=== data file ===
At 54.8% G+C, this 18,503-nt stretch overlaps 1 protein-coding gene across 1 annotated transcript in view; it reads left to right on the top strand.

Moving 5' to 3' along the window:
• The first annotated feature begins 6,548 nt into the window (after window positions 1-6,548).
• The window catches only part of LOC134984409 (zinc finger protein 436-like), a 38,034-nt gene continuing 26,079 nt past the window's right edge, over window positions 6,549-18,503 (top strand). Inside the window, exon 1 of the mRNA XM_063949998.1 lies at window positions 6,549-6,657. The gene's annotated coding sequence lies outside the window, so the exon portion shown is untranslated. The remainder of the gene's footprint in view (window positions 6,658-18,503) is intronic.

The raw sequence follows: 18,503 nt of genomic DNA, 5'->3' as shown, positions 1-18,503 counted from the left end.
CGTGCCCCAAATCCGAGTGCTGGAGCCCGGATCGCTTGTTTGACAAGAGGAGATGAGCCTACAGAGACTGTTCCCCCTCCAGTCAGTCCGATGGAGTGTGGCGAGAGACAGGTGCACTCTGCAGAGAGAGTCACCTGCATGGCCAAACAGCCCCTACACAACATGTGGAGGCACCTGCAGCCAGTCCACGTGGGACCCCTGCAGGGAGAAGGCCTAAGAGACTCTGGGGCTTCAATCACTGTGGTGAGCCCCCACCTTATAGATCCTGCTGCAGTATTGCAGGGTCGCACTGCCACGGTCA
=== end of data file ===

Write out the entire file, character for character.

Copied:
At 54.8% G+C, this 18,503-nt stretch overlaps 1 protein-coding gene across 1 annotated transcript in view; it reads left to right on the top strand.

Moving 5' to 3' along the window:
• The first annotated feature begins 6,548 nt into the window (after window positions 1-6,548).
• The window catches only part of LOC134984409 (zinc finger protein 436-like), a 38,034-nt gene continuing 26,079 nt past the window's right edge, over window positions 6,549-18,503 (top strand). Inside the window, exon 1 of the mRNA XM_063949998.1 lies at window positions 6,549-6,657. The gene's annotated coding sequence lies outside the window, so the exon portion shown is untranslated. The remainder of the gene's footprint in view (window positions 6,658-18,503) is intronic.

The raw sequence follows: 18,503 nt of genomic DNA, 5'->3' as shown, positions 1-18,503 counted from the left end.
CGTGCCCCAAATCCGAGTGCTGGAGCCCGGATCGCTTGTTTGACAAGAGGAGATGAGCCTACAGAGACTGTTCCCCCTCCAGTCAGTCCGATGGAGTGTGGCGAGAGACAGGTGCACTCTGCAGAGAGAGTCACCTGCATGGCCAAACAGCCCCTACACAACATGTGGAGGCACCTGCAGCCAGTCCACGTGGGACCCCTGCAGGGAGAAGGCCTAAGAGACTCTGGGGCTTCAATCACTGTGGTGAGCCCCCACCTTATAGATCCTGCTGCAGTATTGCAGGGTCGCACTGCCACGGTCA